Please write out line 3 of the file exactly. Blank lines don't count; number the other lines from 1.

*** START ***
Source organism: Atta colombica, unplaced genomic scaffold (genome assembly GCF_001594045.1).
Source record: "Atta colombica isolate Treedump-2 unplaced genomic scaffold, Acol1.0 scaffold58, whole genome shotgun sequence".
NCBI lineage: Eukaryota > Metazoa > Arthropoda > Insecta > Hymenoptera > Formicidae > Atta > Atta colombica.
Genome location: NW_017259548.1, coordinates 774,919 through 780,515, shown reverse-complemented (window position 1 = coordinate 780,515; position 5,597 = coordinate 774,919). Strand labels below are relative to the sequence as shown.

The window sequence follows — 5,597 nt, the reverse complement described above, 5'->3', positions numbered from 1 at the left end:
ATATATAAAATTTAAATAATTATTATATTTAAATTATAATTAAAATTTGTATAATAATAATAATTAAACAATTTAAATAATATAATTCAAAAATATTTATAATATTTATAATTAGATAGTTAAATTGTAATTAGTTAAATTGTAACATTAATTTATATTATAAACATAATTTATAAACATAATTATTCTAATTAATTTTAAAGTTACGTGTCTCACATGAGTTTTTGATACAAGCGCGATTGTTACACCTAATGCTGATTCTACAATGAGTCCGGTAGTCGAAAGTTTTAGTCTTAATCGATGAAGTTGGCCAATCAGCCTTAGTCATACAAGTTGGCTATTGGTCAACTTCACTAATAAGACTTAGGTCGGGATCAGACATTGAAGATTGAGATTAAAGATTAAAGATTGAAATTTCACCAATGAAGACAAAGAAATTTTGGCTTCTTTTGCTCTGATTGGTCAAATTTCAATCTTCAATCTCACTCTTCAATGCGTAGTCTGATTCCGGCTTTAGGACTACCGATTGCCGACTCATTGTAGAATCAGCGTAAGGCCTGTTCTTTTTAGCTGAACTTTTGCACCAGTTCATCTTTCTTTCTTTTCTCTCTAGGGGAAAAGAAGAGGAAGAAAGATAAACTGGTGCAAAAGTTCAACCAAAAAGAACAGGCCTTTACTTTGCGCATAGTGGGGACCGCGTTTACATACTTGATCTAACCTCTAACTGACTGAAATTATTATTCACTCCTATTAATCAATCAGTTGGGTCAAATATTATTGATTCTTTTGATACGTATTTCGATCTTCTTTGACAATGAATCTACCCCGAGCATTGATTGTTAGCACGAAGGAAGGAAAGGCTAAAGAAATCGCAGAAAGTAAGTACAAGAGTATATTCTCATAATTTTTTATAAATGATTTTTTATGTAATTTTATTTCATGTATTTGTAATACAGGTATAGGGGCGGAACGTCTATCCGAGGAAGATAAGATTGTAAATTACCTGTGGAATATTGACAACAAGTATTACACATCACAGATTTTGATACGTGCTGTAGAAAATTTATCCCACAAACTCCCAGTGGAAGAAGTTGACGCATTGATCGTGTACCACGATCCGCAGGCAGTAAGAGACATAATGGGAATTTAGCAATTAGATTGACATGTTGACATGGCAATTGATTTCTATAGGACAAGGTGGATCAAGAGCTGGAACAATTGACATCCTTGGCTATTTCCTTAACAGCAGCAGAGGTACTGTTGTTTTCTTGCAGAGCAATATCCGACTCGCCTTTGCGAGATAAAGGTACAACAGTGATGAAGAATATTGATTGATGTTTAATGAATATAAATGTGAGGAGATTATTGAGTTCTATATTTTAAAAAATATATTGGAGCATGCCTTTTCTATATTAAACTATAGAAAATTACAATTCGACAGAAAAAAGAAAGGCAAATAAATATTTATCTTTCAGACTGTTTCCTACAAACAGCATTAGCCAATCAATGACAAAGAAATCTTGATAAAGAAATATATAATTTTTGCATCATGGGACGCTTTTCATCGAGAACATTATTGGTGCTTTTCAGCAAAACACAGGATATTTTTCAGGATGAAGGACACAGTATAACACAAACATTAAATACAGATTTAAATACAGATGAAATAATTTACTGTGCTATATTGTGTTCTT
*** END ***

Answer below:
NCBI lineage: Eukaryota > Metazoa > Arthropoda > Insecta > Hymenoptera > Formicidae > Atta > Atta colombica.